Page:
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Arteris Revs New Version of Its Cache Coherent Interconnect IP

March 13, 2024 by Jake Hertz

Launched today, the new network-on-chip IP improves SoC performance by streamlining coherent communication between various SoC components.

Today, Arteris announced the newest version of its cache coherent network-on-chip (NoC) IP. Cache coherency, essential in multi-core and distributed computing systems, ensures all units have access to the same data at the same time. This mechanism is especially important in safety-critical applications, like modern automobiles, in which dozens of different processors and memory units are scattered throughout the vehicle's body. 

 

Ncore deployed in a SoC

Ncore deployed in a SoC

 

The latest iteration of Ncore allows hardware accelerators to be quickly integrated into a coherent domain, making SoC design faster and more efficient. Arteris claims that SoC design teams accustomed to manually generating interconnect systems can save up to 50 years of engineering effort per project with its building-block approach. 

All About Circuits sat down with Frank Schirrmeister, VP of solutions and business development at Arteris, to learn more about the Ncore Cache Coherent NoC IP.

 

Arteris Introduces NCore Cache Coherent NoC IP

Arteris says that Ncore significantly accelerates the design and implementation of system-on-chip (SoC) architectures, particularly for applications requiring high performance, scalability, and efficiency in data management.

 

“In the RISC-V world today, designs consist of hundreds of different blocks that need to interface with each other and with a wide variety of peripherals—whether that’s interfaces, memories, accelerators, or sensors,” Schirrmeister said. “Our NoC fits into this design flow by essentially figuring out how to connect the blocks best.”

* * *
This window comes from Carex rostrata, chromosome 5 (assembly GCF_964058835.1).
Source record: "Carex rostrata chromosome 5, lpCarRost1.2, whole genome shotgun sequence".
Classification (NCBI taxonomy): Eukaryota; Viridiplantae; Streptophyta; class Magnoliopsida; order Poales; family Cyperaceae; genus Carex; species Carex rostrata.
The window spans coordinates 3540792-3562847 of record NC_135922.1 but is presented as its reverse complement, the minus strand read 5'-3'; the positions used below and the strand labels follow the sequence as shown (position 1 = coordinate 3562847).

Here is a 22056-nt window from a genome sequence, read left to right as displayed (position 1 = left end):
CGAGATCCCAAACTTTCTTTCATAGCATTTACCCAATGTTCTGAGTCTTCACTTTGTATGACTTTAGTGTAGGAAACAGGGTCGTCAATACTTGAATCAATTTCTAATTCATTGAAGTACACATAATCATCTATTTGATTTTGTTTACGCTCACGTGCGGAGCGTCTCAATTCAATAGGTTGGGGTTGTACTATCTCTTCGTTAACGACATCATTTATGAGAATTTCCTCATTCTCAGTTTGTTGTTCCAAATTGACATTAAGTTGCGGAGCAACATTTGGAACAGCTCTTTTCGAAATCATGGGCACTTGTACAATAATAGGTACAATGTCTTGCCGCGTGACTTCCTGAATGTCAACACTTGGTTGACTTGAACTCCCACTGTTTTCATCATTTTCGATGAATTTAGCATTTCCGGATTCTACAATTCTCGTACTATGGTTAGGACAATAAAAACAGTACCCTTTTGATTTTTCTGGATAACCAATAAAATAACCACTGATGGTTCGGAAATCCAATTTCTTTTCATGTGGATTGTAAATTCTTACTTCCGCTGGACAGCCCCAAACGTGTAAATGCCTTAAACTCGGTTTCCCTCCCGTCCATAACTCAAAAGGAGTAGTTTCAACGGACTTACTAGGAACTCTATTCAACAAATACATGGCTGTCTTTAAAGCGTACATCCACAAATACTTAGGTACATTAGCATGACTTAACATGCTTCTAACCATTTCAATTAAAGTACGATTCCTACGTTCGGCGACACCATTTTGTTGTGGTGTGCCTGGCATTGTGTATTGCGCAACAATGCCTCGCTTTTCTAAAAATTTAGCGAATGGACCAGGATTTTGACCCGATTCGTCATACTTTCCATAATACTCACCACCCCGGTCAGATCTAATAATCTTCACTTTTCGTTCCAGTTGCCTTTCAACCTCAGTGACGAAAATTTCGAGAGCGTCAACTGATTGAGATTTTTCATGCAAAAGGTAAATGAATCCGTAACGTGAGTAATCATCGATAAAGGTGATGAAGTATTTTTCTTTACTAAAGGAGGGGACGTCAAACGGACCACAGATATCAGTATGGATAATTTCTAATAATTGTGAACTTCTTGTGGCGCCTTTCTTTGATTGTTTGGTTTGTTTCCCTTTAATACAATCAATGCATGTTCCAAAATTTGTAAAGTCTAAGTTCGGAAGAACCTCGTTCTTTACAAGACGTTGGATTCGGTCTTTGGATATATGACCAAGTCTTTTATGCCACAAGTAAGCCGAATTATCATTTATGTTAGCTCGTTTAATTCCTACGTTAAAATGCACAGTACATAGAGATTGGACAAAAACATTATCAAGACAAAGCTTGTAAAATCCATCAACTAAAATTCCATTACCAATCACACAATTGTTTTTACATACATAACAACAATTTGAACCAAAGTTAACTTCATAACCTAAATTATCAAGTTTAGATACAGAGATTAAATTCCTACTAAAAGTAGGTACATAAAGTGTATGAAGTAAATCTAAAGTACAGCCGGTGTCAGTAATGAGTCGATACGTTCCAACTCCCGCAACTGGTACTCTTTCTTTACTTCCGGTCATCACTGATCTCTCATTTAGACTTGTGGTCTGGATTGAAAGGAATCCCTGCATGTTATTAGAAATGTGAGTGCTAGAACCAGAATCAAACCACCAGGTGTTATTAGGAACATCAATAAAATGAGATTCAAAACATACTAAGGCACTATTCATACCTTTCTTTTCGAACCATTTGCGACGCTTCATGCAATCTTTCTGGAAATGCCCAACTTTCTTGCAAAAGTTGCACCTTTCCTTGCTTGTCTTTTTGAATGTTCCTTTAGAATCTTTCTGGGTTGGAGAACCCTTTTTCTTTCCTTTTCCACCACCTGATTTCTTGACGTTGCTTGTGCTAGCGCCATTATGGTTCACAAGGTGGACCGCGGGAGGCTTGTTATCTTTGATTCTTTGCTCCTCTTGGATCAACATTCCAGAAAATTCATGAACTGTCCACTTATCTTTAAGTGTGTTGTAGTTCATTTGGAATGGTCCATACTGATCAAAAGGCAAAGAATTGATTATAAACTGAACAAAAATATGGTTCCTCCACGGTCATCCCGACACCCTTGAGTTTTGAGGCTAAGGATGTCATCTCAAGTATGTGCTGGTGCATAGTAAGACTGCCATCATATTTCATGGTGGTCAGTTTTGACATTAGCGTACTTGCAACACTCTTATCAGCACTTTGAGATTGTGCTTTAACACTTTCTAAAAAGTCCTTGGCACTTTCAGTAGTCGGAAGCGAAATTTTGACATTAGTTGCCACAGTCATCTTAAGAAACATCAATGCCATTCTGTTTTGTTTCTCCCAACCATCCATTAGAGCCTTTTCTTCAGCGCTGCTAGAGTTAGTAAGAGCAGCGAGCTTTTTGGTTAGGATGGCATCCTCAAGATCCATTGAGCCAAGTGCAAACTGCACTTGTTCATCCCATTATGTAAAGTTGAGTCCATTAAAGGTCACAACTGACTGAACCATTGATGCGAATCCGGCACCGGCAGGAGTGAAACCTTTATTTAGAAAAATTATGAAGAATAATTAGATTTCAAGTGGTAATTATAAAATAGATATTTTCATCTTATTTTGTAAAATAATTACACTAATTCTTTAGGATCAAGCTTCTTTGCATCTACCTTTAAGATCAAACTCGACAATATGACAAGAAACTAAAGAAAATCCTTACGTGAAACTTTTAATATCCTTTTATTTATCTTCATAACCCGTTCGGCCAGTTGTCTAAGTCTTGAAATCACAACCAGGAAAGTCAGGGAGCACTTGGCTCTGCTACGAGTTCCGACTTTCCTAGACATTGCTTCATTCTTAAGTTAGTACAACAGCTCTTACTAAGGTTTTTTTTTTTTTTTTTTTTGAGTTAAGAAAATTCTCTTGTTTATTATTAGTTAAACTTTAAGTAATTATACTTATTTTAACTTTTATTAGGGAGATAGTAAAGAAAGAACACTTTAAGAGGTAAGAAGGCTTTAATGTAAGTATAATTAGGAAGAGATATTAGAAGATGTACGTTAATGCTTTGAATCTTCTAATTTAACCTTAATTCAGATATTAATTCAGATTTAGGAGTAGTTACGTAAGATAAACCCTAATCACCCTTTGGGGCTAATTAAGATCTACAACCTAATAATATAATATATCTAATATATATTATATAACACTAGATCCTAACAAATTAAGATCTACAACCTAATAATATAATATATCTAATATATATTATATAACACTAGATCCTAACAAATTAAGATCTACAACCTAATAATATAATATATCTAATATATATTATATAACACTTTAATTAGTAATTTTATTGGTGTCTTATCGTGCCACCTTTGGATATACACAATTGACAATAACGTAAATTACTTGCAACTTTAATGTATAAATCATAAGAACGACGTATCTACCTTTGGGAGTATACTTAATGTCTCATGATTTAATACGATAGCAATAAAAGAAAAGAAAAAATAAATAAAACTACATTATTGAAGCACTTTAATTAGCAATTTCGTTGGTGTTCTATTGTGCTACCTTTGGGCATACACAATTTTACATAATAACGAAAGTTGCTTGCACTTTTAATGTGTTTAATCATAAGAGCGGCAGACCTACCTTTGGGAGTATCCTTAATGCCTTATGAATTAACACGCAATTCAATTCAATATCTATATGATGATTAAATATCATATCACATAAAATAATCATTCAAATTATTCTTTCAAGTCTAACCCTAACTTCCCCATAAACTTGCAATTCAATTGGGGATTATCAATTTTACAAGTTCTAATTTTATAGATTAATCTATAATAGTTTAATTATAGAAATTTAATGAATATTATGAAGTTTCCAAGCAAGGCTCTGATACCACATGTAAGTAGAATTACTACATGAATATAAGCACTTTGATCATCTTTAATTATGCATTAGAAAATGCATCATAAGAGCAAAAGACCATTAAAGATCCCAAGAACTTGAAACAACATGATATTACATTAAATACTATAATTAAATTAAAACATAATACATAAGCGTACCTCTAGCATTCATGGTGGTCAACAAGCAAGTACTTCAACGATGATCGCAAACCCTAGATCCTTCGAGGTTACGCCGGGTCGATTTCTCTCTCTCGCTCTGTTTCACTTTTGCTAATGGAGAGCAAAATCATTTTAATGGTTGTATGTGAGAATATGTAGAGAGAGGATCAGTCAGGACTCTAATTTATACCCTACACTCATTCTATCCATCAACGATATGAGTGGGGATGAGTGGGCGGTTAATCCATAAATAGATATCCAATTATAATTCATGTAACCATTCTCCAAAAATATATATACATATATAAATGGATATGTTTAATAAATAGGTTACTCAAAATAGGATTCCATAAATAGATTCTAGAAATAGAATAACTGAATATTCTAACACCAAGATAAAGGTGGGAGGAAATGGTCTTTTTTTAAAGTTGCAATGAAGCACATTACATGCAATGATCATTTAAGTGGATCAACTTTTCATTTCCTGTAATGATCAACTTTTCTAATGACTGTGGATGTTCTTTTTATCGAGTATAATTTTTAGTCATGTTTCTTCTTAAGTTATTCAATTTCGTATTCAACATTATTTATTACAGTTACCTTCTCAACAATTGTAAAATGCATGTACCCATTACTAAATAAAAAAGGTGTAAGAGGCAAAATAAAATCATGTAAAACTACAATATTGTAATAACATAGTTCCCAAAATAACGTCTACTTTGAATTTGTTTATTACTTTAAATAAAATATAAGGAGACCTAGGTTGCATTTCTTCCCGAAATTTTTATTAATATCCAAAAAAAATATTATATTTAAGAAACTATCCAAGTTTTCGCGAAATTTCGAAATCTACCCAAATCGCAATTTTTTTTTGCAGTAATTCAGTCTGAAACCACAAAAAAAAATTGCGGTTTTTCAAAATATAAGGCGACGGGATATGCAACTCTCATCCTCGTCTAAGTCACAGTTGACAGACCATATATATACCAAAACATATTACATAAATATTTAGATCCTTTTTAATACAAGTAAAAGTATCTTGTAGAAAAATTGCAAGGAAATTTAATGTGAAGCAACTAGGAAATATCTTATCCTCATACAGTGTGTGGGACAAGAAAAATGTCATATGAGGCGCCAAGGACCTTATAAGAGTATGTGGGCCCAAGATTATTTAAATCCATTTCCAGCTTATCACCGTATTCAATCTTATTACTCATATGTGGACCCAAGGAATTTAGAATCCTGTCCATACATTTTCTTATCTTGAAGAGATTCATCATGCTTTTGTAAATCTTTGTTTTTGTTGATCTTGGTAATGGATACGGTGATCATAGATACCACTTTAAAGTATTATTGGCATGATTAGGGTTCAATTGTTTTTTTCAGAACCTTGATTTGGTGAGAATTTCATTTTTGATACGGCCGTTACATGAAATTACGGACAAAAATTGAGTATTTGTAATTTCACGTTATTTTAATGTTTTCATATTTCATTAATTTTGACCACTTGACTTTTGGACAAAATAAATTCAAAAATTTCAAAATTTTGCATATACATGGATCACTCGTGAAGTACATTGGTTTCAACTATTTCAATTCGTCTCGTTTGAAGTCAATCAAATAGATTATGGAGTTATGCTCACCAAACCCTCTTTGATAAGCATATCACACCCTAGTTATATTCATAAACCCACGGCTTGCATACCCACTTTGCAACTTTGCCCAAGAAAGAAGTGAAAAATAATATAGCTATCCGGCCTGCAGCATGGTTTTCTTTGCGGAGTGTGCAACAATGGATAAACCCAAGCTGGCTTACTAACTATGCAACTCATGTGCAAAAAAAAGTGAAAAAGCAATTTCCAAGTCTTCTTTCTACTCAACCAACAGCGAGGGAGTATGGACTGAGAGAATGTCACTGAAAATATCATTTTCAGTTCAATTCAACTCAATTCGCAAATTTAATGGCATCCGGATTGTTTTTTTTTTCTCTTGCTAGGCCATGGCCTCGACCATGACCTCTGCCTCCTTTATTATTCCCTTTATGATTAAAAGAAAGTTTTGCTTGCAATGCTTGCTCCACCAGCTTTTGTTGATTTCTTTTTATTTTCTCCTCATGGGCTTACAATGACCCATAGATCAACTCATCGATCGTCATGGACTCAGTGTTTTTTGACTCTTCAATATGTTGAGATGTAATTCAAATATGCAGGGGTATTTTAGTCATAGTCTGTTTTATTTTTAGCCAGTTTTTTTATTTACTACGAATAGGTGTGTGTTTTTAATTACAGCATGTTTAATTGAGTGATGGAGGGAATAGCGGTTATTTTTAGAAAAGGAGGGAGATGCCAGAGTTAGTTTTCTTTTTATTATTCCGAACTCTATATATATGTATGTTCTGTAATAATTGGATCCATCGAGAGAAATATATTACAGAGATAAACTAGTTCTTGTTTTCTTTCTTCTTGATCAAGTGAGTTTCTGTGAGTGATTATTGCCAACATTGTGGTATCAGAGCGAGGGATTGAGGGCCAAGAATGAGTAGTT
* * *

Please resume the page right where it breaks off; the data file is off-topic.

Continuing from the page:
Components of an Ncore Cache Coherent Interconnect

Components of an Ncore Cache Coherent Interconnect. 

 

Ncore facilitates coherent communication between various components within an SoC, including CPU cores, memory controllers, and input/output peripherals, by maintaining a consistent state of data across all caches. To do this, Ncore employs sophisticated mechanisms for cache coherency, such as directory-based and snoop-based protocols, which effectively manage data sharing and modifications across multiple cores.

These protocols are instrumental in minimizing data access latency and improving throughput, directly impacting the overall system performance. For instance, directory-based coherence scales efficiently with the number of cores, making Ncore useful for large-scale SoC designs.

 

Support for Processors, Protocols, and Protection

The IP stands out for its adaptability to various processor architectures, including Arm and RISC-V cores. It is even prevalidated with the latest Armv9 automotive cores.